is subject to earmarks and other directions from Congress during the annual
appropriations process. From FY1965 through FY2005, $28.1 billion has been credited
to the LWCF. However, only about half that amount — $14.3 billion — has been
The $14.3 billion appropriated from the fund has been unevenly allocated among the
states, the four federal land management agencies, and for other purposes, as shown on
the chart on the next page. States have received less than 30% of the total, about $3.7
billion. In the early years, more funds went to state grants than to the four federal
agencies combined. State grants have declined as a portion of the total since the early
1980s and received no appropriations from FY1996 through FY1999. The four federal
agencies have received about two-thirds of the total, divided as follows: the NPS has
received $4.0 billion; the FS has received almost $2.5 billion; the FWS has received
For an introduction to these agencies and their responsibilities, see CRS Report RL32393,
Federal Land Management Agencies: Background on Land and Resource Management.
LWCF is technically a special account, rather than a trust fund, but in federal budgeting, the
only difference is the allocation of interest on unappropriated balances — interest on a trust fund
accrues to the fund, while interest on a special account accrues to the General Treasury.
almost $2.2 billion; and the BLM has received around $0.7 billion. The remainder, about
$1.3 billion, has been appropriated for other purposes, starting in FY1998.
Total LWCF Appropriations: FY1965-2005
Source: Data through FY2002 compiled by the National Park Service Budget Office, May 1,
2002. Date since FY2002 from conference committee reports and Interior appropriations laws.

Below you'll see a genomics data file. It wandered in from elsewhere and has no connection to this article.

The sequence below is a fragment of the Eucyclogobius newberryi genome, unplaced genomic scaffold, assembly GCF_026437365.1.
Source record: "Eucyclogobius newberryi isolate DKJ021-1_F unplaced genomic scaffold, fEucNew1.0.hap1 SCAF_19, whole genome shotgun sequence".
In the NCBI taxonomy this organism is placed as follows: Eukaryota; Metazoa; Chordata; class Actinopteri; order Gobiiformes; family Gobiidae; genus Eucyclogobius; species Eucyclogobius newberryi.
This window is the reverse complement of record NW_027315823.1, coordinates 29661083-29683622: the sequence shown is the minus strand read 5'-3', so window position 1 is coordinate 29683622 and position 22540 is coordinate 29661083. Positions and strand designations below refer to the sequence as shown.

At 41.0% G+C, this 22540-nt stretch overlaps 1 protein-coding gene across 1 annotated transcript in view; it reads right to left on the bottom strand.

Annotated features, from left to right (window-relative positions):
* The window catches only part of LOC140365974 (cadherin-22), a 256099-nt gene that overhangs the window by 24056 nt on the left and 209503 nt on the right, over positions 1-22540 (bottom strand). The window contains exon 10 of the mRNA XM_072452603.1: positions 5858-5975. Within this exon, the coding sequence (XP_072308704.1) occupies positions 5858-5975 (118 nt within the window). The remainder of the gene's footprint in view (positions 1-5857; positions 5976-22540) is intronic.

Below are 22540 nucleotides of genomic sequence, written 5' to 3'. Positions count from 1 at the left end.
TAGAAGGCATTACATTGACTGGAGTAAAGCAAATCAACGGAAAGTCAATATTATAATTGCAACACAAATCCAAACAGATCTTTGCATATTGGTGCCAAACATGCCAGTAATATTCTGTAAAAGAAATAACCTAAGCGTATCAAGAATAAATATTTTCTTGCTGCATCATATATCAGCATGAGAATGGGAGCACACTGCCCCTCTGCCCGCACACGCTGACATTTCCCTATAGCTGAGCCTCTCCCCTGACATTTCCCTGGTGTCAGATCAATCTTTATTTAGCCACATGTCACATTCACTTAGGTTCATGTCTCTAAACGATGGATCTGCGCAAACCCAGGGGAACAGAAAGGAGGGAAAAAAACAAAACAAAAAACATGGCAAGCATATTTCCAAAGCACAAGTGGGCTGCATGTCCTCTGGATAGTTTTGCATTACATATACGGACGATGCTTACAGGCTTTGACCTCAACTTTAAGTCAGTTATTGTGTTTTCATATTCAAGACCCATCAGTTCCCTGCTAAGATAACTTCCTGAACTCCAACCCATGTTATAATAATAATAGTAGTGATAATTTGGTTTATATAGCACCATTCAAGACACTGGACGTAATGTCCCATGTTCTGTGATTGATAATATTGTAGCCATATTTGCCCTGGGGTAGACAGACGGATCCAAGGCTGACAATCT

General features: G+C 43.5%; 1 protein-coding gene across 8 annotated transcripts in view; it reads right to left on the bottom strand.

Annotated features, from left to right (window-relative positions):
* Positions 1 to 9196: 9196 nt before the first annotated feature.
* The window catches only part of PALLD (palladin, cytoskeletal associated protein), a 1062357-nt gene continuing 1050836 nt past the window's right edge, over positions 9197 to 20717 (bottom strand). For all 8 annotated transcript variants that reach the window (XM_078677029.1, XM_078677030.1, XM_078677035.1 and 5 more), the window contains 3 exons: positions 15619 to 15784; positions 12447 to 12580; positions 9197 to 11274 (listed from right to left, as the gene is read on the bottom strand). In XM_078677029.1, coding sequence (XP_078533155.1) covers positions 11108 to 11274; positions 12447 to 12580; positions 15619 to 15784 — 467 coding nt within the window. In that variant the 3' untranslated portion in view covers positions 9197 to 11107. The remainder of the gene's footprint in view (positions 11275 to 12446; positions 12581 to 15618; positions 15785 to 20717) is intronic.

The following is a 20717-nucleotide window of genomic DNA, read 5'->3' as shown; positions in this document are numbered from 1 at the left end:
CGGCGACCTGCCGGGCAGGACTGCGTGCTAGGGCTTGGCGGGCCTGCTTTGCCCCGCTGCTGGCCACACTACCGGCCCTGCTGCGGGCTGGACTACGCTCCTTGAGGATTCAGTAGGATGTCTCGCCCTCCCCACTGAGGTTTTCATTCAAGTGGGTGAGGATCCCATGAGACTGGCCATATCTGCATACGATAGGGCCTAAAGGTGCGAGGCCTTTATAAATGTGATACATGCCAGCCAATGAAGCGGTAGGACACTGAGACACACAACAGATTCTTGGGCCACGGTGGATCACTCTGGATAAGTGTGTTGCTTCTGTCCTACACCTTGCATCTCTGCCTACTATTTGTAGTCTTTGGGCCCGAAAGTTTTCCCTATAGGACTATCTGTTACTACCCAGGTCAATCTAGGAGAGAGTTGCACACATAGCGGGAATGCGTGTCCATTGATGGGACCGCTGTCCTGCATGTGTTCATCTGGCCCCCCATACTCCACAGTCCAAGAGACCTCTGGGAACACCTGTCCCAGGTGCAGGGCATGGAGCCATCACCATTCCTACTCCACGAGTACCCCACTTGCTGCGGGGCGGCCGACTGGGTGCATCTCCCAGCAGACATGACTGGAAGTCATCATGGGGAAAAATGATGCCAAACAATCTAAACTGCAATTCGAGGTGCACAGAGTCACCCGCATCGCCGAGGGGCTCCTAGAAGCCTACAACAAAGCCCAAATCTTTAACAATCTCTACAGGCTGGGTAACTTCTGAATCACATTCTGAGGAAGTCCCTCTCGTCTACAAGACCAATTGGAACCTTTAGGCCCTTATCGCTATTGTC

Total annual appropriations from the LWCF have fluctuated widely over the past 35
years (see chart above). Except during the Carter Administration (FY1977-FY1980),
when appropriations exceeded $500 million each year, they have only approached or
exceeded the authorized level of $900 million in FY1998 and FY2001. Except for the
earliest decade, the lowest years were FY1996 and FY1997, when appropriations totaled
$138 million and $159 million, respectively.
Over the past decade, total annual appropriations have risen and fallen in multi-year
periods. Between FY1996 and FY2001, the total generally rose, with spikes in FY1998
and FY2001. FY1998 was the first year that appropriations exceeded $900 million; they
included $270 million in the usual funding titles for the four land management agencies,
an additional $627 million in a separate title, funding both the acquisition of the
Headwaters Forest in California and New World Mine outside Yellowstone National
Park, and $72 million for other activities that did not involve land acquisition. The total
(and, in general, the funding levels for each federal agency and the state grant program)
has declined every year since FY2001. The table below lists appropriations from FY2001
to FY2005 and shows this decline for each federal agency and the state grant program.
LWCF Appropriations for Land Acquisition and State Grants,
(in millions of dollars)
National Park Service
Fish and Wildlife Service
Bureau of Land Management
Sources: Data for FY2001 and FY2002 from National Park Service Budget Office, May 1, 2002, and
data for FY2003 through FY2005 from conference committee reports.
Note: Appropriations for purposes other than land acquisition are not included in the table.
Congress appropriated LWCF funds for purposes other than land acquisition in
FY1998 and each year since FY2000. Appropriations for other purposes were much
higher in FY2001 than any other year, when they were used to fund programs in the
Clinton Administration’s Lands Legacy Initiative proposal. Most recently, for FY2005,
Congress provided approximately $204 million. The FWS has received more than $850
million of the $1.3 billion appropriated for other purposes since FY1998. The amounts
and purposes, by year, include:
In FY1998, $72 million for critical maintenance needs to the four land
management agencies, and to the FS for the Beartooth Highway
(Montana) rehabilitation and maintenance;